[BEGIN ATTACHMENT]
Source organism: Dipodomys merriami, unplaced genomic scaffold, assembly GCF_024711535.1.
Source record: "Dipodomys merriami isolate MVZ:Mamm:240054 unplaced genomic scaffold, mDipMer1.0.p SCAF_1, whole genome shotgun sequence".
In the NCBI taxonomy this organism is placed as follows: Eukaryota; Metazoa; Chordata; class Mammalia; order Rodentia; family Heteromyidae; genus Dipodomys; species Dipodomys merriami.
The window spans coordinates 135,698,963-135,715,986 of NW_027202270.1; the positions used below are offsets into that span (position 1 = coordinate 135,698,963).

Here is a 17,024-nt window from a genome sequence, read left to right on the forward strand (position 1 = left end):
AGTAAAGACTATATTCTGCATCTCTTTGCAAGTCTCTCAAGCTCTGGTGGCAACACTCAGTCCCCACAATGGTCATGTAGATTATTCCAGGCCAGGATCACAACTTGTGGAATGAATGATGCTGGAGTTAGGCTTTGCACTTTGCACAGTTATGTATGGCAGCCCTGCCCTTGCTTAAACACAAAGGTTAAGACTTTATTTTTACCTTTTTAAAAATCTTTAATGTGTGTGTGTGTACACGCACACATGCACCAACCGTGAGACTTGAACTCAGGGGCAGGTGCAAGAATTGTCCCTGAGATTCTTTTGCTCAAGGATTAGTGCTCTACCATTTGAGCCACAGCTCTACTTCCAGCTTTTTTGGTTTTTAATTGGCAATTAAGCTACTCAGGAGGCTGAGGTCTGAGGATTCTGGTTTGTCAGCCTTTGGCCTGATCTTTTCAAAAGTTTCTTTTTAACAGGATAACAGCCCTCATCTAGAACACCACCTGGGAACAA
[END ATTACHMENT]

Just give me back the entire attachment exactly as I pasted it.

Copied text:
Source organism: Dipodomys merriami, unplaced genomic scaffold, assembly GCF_024711535.1.
Source record: "Dipodomys merriami isolate MVZ:Mamm:240054 unplaced genomic scaffold, mDipMer1.0.p SCAF_1, whole genome shotgun sequence".
In the NCBI taxonomy this organism is placed as follows: Eukaryota; Metazoa; Chordata; class Mammalia; order Rodentia; family Heteromyidae; genus Dipodomys; species Dipodomys merriami.
The window spans coordinates 135,698,963-135,715,986 of NW_027202270.1; the positions used below are offsets into that span (position 1 = coordinate 135,698,963).

Here is a 17,024-nt window from a genome sequence, read left to right on the forward strand (position 1 = left end):
AGTAAAGACTATATTCTGCATCTCTTTGCAAGTCTCTCAAGCTCTGGTGGCAACACTCAGTCCCCACAATGGTCATGTAGATTATTCCAGGCCAGGATCACAACTTGTGGAATGAATGATGCTGGAGTTAGGCTTTGCACTTTGCACAGTTATGTATGGCAGCCCTGCCCTTGCTTAAACACAAAGGTTAAGACTTTATTTTTACCTTTTTAAAAATCTTTAATGTGTGTGTGTGTACACGCACACATGCACCAACCGTGAGACTTGAACTCAGGGGCAGGTGCAAGAATTGTCCCTGAGATTCTTTTGCTCAAGGATTAGTGCTCTACCATTTGAGCCACAGCTCTACTTCCAGCTTTTTTGGTTTTTAATTGGCAATTAAGCTACTCAGGAGGCTGAGGTCTGAGGATTCTGGTTTGTCAGCCTTTGGCCTGATCTTTTCAAAAGTTTCTTTTTAACAGGATAACAGCCCTCATCTAGAACACCACCTGGGAACAA